New boating gear hits the shelves each and every day and we want to keep you up to speed, which is why we’ve published articles like High Tech Boating: 7 Cool Gadgets, and Top 10 New Stereo Systems, AV Accessories, and Electronic Gadgets for Boats. The mother load of boating gear, gadgets, and gizmos, however, is unveiled just prior to spring, much of it at the Miami International Boat Show in February. It’s here that hundreds of manufacturers make their initial pitch to the boating public. We were on the scene and even participated in the NMMA Innovations Award contest judging, to get our hands on the latest and greatest. Here are our top 10 picks (in no particular order) from the show, the contest, and early this spring.

Ready for a new rain jacket? The Gill FG2 Tournament is one you need to check out.

Ready for a new rain jacket? The Gill FG2 Tournament is one you need to check out.



1. Gill FG2 Tournament Jacket – All boaters need foul weather gear, but the hood on virtually every jacket has the same annoying problem: when you’re running a boat at high speeds, it catches the breeze and billows out. Tighten the chord to cinch the hood tight around your head, and your comfort level drops to zero. Gill solves this issue with the FG2 Tournament jacket, thanks to a “Vortex” hood designed by race car drivers. Air flow is streamed around the hood through a channel and mesh-lined collar, to external collar vents. This reduces the pressure variants behind your head, to keep the wind from puffing and sucking at that hood. Good thinking, Gill. Visit Gill North America to learn more.

We like gear that gives us a safety boost, like the Weems & Plath SOS distress light.

We like gear that gives us a safety boost, like the Weems & Plath SOS distress light.



2. Weems & Plath SOS Distress Light – This LED light, which flashes for 60 hours and is visible for up to 10 miles, shines with vertical and horizontal beams, floats, and is the first light to pass USCG muster as an electronic flare. In and of itself that’s pretty nifty, but not really enough to make our list. The way it’s packaged with a day-time distress signal (a red flag), however, is utterly brilliant—combining this new light’s attributes with the flag satisfies all USCG requirements for both day and night visual signals. In other words, it replaces flares entirely. No more worrying about keeping your flares up to date and dry; the SOS Distress Light takes care of everything. Visit Weems & Plath for more info.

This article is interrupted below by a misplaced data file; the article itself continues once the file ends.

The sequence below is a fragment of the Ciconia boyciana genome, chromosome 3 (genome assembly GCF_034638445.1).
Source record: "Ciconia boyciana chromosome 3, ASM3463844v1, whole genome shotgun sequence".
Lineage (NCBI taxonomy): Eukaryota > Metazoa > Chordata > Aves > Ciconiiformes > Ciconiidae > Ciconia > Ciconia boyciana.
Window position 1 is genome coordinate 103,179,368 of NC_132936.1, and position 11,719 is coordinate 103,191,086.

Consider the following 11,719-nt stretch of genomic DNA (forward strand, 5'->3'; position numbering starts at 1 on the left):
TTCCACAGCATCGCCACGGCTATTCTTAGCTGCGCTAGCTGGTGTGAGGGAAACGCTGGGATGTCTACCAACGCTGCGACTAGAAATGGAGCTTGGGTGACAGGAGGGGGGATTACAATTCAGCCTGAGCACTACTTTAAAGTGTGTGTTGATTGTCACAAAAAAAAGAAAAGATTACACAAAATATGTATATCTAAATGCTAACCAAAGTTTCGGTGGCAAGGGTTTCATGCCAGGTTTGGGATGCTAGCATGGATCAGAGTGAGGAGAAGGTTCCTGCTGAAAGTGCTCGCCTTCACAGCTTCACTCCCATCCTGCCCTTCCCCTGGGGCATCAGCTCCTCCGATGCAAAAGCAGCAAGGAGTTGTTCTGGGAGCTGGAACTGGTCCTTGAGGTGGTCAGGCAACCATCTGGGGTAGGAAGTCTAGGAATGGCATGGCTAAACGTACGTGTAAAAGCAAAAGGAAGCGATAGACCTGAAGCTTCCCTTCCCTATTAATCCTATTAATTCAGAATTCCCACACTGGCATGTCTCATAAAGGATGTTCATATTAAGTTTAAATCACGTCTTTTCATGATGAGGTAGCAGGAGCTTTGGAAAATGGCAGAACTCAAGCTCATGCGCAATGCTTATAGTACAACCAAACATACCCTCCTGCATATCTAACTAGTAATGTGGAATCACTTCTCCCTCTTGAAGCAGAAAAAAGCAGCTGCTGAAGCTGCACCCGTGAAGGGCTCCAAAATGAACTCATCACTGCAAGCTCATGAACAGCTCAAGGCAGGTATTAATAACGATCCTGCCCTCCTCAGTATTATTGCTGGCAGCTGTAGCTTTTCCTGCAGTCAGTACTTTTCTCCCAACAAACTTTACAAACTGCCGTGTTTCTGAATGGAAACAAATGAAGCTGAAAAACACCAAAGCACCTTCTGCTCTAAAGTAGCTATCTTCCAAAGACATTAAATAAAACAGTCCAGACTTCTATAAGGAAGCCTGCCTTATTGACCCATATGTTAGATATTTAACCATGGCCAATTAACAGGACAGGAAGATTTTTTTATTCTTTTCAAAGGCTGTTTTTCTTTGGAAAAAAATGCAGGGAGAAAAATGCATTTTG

Fishermen, rejoice: the new Shimano Stradic is one winner of a spinner.

Fishermen, rejoice: the new Shimano Stradic is one winner of a spinner.



3. Shimano Stradic Fishing Reels – The Stradic was a staple of the Shimano spinning reel line-up, so we were surprised to discover that they retired it and introduced an all-new version. But after handling it, we were quite happy they did so. The new Stradic is so smooth, light, and rugged that it’s as good as or better than 99-percent of the spinning reels on the market. But here’s the shocker: it only costs around $200. At that price-point, most reels are in about the top 80-percentile. Visit Shimano for more info.

Never forget your ladder again, with the Ricochet. On second thought, go ahead and forget it—nothing bad will happen.

Never forget your ladder again, with the Ricochet. On second thought, go ahead and forget it—nothing bad will happen.



4. Ricochet Ladder – Have you ever fired up the engine and driven off with your swim ladder still deployed? Of course you have—everyone makes this mistake once in a while. You may bend the ladder and have to replace it, or you may realize what’s going on quickly and merely soak your crew. Either way, wouldn’t it be nice if someone invented a ladder that retrieved itself automatically if you hit the throttle? Premier has done it with the Ricochet, invented for their pontoon boats, which is designed to use the forward force of water pressure against the ladder to raise itself up. For the moment these are only available on Premier pontoons, but stay tuned—scuttlebutt has it that these may become available as an aftermarket product sooner rather than later. For now, you can find out more at Premier.

Can you pack the power of a full-blown 12-volt starting battery into a smaller, lighter package? Cyntur says yes.

Can you pack the power of a full-blown 12-volt starting battery into a smaller, lighter package? Cyntur says yes.